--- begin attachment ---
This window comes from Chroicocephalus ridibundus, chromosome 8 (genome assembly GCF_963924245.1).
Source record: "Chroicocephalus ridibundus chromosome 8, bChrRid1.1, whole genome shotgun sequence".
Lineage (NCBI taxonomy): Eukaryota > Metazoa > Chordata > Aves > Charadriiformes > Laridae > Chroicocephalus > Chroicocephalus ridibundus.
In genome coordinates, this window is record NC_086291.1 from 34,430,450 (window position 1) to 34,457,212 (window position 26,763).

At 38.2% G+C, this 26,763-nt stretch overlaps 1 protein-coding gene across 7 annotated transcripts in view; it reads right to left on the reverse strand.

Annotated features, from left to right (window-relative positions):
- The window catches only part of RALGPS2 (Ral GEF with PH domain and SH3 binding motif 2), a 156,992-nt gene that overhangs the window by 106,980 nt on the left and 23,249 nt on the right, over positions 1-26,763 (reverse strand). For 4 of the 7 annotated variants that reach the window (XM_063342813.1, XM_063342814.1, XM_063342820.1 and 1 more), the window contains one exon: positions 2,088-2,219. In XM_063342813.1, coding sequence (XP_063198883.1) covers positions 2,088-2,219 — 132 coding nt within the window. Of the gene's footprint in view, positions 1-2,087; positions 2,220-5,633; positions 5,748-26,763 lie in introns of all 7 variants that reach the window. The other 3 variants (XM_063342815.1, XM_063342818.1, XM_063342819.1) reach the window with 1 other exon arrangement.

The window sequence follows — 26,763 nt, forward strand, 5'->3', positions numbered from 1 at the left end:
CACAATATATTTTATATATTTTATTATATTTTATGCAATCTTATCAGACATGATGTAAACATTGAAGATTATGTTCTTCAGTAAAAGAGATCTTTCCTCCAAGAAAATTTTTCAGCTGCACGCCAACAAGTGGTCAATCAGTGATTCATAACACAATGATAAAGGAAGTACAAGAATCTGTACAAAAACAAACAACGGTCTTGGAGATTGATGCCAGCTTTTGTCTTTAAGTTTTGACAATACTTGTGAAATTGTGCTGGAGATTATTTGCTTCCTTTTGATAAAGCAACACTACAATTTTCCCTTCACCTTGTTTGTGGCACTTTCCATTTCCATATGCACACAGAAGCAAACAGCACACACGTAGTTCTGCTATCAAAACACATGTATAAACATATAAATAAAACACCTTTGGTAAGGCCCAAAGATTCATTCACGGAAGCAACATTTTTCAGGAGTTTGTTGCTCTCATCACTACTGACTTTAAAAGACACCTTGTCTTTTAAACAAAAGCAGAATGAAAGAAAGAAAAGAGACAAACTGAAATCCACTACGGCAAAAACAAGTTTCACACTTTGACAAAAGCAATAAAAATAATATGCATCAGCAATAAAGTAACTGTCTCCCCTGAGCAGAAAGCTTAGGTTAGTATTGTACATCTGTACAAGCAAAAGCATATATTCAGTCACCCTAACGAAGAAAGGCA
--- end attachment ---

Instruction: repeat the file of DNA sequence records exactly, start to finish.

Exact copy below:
This window comes from Chroicocephalus ridibundus, chromosome 8 (genome assembly GCF_963924245.1).
Source record: "Chroicocephalus ridibundus chromosome 8, bChrRid1.1, whole genome shotgun sequence".
Lineage (NCBI taxonomy): Eukaryota > Metazoa > Chordata > Aves > Charadriiformes > Laridae > Chroicocephalus > Chroicocephalus ridibundus.
In genome coordinates, this window is record NC_086291.1 from 34,430,450 (window position 1) to 34,457,212 (window position 26,763).

At 38.2% G+C, this 26,763-nt stretch overlaps 1 protein-coding gene across 7 annotated transcripts in view; it reads right to left on the reverse strand.

Annotated features, from left to right (window-relative positions):
- The window catches only part of RALGPS2 (Ral GEF with PH domain and SH3 binding motif 2), a 156,992-nt gene that overhangs the window by 106,980 nt on the left and 23,249 nt on the right, over positions 1-26,763 (reverse strand). For 4 of the 7 annotated variants that reach the window (XM_063342813.1, XM_063342814.1, XM_063342820.1 and 1 more), the window contains one exon: positions 2,088-2,219. In XM_063342813.1, coding sequence (XP_063198883.1) covers positions 2,088-2,219 — 132 coding nt within the window. Of the gene's footprint in view, positions 1-2,087; positions 2,220-5,633; positions 5,748-26,763 lie in introns of all 7 variants that reach the window. The other 3 variants (XM_063342815.1, XM_063342818.1, XM_063342819.1) reach the window with 1 other exon arrangement.

The window sequence follows — 26,763 nt, forward strand, 5'->3', positions numbered from 1 at the left end:
CACAATATATTTTATATATTTTATTATATTTTATGCAATCTTATCAGACATGATGTAAACATTGAAGATTATGTTCTTCAGTAAAAGAGATCTTTCCTCCAAGAAAATTTTTCAGCTGCACGCCAACAAGTGGTCAATCAGTGATTCATAACACAATGATAAAGGAAGTACAAGAATCTGTACAAAAACAAACAACGGTCTTGGAGATTGATGCCAGCTTTTGTCTTTAAGTTTTGACAATACTTGTGAAATTGTGCTGGAGATTATTTGCTTCCTTTTGATAAAGCAACACTACAATTTTCCCTTCACCTTGTTTGTGGCACTTTCCATTTCCATATGCACACAGAAGCAAACAGCACACACGTAGTTCTGCTATCAAAACACATGTATAAACATATAAATAAAACACCTTTGGTAAGGCCCAAAGATTCATTCACGGAAGCAACATTTTTCAGGAGTTTGTTGCTCTCATCACTACTGACTTTAAAAGACACCTTGTCTTTTAAACAAAAGCAGAATGAAAGAAAGAAAAGAGACAAACTGAAATCCACTACGGCAAAAACAAGTTTCACACTTTGACAAAAGCAATAAAAATAATATGCATCAGCAATAAAGTAACTGTCTCCCCTGAGCAGAAAGCTTAGGTTAGTATTGTACATCTGTACAAGCAAAAGCATATATTCAGTCACCCTAACGAAGAAAGGCA